Nestled against the calm waters of the Seto Inland sea, Japan's Okayama prefecture is home to Bizen: a small village with a big reputation. It is the birthplace of a prestigious and highly valued 'art of clay and fire' that harnesses the power and serendipity of nature to create masterful artworks. Bizen Pottery is pure and simple: combining the unrivaled skill of generations of potters with the beauty and abundance of nature from the region to create unique and singular pieces, completely unadulterated, with no added glazes or paints. It is the product of tremendous skill, shaped by nature.
Made from nothing but clay, and fired at a relatively low temperature for no less than 2 weeks, Bizen Pottery has significant functional benefits that accompany its natural beauty. It is remarkably durable. No additional paint or glaze is used, making it highly porous. Flowers and plants are said to live longer in Bizen Pottery: benefiting from water able to absorb more oxygen through the microscopic holes in the surface of the vessels. High porosity also means Bizen Pottery prevents beverages and meals from cooling down or warming up too quickly.
Bizen Pottery has enjoyed much popularity throughout its history, especially in tea ceremony communities, due to its duality of artistry and functionality. With its functional beauty, Bizen Pottery is registered as a culturally-important art – or dento-kogei – by the Japanese government, and is even selected by some Michelin-star restaurants now.
Since nature, as the core of Bizen Pottery, shapes everything the artists create, sustainability is of great importance in Bizen Pottery. The local community works hard to preserve its bountiful forests. Artists use local materials, such as clays, water, and firewoods, for their artworks. Such effort and deep reverence for nature allows Bizen Pottery to flourish sustainably.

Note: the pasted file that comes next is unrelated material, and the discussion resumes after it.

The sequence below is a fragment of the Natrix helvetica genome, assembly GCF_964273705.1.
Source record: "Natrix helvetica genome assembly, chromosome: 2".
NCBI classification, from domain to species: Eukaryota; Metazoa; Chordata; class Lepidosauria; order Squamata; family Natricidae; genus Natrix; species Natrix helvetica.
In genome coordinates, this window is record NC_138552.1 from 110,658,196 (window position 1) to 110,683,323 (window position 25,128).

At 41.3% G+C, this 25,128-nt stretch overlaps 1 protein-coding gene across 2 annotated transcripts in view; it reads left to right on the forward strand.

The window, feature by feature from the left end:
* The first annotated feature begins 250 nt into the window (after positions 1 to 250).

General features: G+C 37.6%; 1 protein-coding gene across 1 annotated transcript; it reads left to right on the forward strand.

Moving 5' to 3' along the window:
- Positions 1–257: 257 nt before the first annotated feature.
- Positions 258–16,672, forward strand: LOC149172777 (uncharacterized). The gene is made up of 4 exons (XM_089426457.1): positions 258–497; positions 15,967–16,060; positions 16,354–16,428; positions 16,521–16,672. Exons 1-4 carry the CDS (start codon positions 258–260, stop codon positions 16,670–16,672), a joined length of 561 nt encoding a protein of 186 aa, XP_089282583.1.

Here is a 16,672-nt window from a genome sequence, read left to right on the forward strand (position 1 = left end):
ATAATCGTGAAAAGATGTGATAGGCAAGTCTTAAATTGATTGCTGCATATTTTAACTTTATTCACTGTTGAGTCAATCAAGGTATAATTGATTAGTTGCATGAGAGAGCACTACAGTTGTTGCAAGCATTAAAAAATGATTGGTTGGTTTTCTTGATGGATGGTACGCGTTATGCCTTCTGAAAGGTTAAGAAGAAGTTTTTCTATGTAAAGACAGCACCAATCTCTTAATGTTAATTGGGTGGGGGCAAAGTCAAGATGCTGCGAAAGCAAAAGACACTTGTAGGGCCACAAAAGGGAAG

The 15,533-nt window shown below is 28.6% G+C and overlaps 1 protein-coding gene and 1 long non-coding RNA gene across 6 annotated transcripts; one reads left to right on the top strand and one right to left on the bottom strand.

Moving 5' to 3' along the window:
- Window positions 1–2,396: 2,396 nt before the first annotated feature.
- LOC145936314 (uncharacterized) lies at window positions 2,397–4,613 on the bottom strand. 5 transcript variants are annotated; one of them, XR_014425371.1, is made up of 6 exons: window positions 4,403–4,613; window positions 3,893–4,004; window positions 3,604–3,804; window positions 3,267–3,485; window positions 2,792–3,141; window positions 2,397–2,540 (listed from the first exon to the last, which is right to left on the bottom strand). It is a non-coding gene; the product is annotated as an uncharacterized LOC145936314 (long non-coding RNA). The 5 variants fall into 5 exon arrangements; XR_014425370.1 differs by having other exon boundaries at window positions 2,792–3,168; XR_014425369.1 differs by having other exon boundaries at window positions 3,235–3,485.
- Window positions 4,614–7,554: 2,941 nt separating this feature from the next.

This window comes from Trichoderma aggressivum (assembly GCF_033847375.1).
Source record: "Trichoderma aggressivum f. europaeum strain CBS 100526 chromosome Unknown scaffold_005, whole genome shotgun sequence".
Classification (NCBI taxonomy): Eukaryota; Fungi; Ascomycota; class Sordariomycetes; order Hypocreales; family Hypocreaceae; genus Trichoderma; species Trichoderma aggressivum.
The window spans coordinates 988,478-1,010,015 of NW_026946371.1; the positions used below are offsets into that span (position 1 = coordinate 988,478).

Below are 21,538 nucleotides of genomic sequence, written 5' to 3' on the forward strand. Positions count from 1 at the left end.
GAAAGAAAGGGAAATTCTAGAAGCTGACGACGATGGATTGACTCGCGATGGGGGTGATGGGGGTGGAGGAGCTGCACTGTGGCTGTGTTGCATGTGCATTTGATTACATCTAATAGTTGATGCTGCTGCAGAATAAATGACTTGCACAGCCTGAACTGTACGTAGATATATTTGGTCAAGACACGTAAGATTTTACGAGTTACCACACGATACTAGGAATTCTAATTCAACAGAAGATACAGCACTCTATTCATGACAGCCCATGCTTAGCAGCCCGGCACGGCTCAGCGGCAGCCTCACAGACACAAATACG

It is the destiny of a Bizen artist to become one. Nearly all are born into families who carry the craft down the line. One of our selected artists, Toshiaki Mori, is the 19th generation of a renowned Bizen Pottery family. Immersed in the elements of Bizen Pottery from a young age, they handle clay with the same ease that they breathe. Despite this, only a few artists establish their own names after their apprenticeships. Some go on to study under a Living National Treasure, while others study at top art schools or refine their aesthetic sense by studying abroad. Our selected artists are the utmost examples of this journey. Steeped in the tradition and philosophy of Bizen Pottery, they are continuously challenging their aesthetic expression to realize a higher plain of beauty by leveraging their exceptional sense and skill. It is a journey they will pursue to the end.